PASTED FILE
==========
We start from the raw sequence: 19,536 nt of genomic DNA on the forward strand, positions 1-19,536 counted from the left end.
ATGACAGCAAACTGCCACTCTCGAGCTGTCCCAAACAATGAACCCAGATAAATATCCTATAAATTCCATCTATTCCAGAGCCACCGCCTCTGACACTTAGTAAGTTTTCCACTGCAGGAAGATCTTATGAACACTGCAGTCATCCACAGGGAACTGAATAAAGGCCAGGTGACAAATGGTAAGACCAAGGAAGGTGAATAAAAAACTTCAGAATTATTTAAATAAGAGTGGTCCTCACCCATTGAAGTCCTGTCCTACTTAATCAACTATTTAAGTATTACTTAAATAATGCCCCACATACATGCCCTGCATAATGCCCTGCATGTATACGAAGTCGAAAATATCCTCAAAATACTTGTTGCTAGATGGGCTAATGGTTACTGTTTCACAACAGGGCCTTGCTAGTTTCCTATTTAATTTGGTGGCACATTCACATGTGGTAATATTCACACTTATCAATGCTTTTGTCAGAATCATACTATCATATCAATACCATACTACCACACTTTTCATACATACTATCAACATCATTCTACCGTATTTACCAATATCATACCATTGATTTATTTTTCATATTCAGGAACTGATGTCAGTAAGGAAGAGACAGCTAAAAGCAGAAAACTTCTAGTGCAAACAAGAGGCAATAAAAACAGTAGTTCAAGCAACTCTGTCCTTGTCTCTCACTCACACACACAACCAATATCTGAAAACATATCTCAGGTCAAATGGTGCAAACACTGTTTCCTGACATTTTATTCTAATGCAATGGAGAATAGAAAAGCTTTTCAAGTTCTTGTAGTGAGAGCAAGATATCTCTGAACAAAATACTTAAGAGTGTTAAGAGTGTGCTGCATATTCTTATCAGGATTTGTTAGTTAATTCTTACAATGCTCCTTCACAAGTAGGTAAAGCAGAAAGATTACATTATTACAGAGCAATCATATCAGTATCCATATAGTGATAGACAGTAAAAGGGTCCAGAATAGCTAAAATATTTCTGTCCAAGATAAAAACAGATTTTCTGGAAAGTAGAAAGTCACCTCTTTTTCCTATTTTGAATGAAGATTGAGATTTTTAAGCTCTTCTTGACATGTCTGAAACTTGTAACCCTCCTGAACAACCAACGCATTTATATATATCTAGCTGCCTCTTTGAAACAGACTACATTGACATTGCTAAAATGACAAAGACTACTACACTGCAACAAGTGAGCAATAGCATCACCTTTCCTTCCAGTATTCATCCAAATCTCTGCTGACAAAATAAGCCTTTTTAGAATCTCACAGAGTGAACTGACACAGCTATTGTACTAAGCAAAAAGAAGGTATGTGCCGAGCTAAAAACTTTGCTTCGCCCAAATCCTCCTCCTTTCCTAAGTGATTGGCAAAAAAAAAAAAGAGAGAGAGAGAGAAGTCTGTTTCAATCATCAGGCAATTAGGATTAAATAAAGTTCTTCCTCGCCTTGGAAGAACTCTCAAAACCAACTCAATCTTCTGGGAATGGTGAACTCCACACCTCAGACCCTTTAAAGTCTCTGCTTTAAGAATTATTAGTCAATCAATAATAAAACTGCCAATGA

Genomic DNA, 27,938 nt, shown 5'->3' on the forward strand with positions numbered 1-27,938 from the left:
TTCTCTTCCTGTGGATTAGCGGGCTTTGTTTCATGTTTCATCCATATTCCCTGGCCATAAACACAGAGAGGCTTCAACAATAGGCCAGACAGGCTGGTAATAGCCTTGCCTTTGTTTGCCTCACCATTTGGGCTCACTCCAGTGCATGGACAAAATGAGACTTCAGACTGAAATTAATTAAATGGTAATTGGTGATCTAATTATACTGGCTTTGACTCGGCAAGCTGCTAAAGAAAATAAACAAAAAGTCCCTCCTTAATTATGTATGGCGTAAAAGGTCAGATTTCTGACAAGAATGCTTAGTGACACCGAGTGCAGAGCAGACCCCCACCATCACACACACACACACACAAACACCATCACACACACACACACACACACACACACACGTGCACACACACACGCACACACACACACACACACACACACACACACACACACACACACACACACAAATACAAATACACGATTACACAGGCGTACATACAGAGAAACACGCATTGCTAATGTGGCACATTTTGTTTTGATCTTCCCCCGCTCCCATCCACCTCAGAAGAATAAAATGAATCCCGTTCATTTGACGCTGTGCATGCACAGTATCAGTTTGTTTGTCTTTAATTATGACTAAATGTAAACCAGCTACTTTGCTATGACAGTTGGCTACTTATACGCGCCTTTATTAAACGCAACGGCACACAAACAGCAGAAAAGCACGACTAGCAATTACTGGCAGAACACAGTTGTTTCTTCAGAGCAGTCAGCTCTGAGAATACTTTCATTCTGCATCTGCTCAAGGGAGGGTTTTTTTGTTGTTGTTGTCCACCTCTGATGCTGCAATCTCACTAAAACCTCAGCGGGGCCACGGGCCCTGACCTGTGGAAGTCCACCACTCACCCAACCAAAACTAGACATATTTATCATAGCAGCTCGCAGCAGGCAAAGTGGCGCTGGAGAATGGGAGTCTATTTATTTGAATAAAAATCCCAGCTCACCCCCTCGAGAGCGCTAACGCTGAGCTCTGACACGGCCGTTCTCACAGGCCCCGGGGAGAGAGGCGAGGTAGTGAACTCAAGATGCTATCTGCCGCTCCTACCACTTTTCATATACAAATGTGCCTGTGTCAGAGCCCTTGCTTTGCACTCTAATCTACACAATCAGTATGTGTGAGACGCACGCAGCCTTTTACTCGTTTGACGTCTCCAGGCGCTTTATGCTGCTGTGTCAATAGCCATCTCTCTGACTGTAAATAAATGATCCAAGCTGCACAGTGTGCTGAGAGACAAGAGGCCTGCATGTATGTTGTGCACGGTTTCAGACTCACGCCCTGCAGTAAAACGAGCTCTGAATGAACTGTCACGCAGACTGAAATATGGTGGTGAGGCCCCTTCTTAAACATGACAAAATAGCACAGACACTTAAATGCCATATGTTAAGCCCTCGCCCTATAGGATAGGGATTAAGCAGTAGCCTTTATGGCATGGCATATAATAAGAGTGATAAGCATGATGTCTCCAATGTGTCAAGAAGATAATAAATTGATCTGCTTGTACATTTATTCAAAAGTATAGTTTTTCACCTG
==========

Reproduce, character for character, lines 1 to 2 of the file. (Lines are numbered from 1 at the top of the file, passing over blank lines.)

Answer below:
We start from the raw sequence: 19,536 nt of genomic DNA on the forward strand, positions 1-19,536 counted from the left end.
ATGACAGCAAACTGCCACTCTCGAGCTGTCCCAAACAATGAACCCAGATAAATATCCTATAAATTCCATCTATTCCAGAGCCACCGCCTCTGACACTTAGTAAGTTTTCCACTGCAGGAAGATCTTATGAACACTGCAGTCATCCACAGGGAACTGAATAAAGGCCAGGTGACAAATGGTAAGACCAAGGAAGGTGAATAAAAAACTTCAGAATTATTTAAATAAGAGTGGTCCTCACCCATTGAAGTCCTGTCCTACTTAATCAACTATTTAAGTATTACTTAAATAATGCCCCACATACATGCCCTGCATAATGCCCTGCATGTATACGAAGTCGAAAATATCCTCAAAATACTTGTTGCTAGATGGGCTAATGGTTACTGTTTCACAACAGGGCCTTGCTAGTTTCCTATTTAATTTGGTGGCACATTCACATGTGGTAATATTCACACTTATCAATGCTTTTGTCAGAATCATACTATCATATCAATACCATACTACCACACTTTTCATACATACTATCAACATCATTCTACCGTATTTACCAATATCATACCATTGATTTATTTTTCATATTCAGGAACTGATGTCAGTAAGGAAGAGACAGCTAAAAGCAGAAAACTTCTAGTGCAAACAAGAGGCAATAAAAACAGTAGTTCAAGCAACTCTGTCCTTGTCTCTCACTCACACACACAACCAATATCTGAAAACATATCTCAGGTCAAATGGTGCAAACACTGTTTCCTGACATTTTATTCTAATGCAATGGAGAATAGAAAAGCTTTTCAAGTTCTTGTAGTGAGAGCAAGATATCTCTGAACAAAATACTTAAGAGTGTTAAGAGTGTGCTGCATATTCTTATCAGGATTTGTTAGTTAATTCTTACAATGCTCCTTCACAAGTAGGTAAAGCAGAAAGATTACATTATTACAGAGCAATCATATCAGTATCCATATAGTGATAGACAGTAAAAGGGTCCAGAATAGCTAAAATATTTCTGTCCAAGATAAAAACAGATTTTCTGGAAAGTAGAAAGTCACCTCTTTTTCCTATTTTGAATGAAGATTGAGATTTTTAAGCTCTTCTTGACATGTCTGAAACTTGTAACCCTCCTGAACAACCAACGCATTTATATATATCTAGCTGCCTCTTTGAAACAGACTACATTGACATTGCTAAAATGACAAAGACTACTACACTGCAACAAGTGAGCAATAGCATCACCTTTCCTTCCAGTATTCATCCAAATCTCTGCTGACAAAATAAGCCTTTTTAGAATCTCACAGAGTGAACTGACACAGCTATTGTACTAAGCAAAAAGAAGGTATGTGCCGAGCTAAAAACTTTGCTTCGCCCAAATCCTCCTCCTTTCCTAAGTGATTGGCAAAAAAAAAAAAGAGAGAGAGAGAGAAGTCTGTTTCAATCATCAGGCAATTAGGATTAAATAAAGTTCTTCCTCGCCTTGGAAGAACTCTCAAAACCAACTCAATCTTCTGGGAATGGTGAACTCCACACCTCAGACCCTTTAAAGTCTCTGCTTTAAGAATTATTAGTCAATCAATAATAAAACTGCCAATGA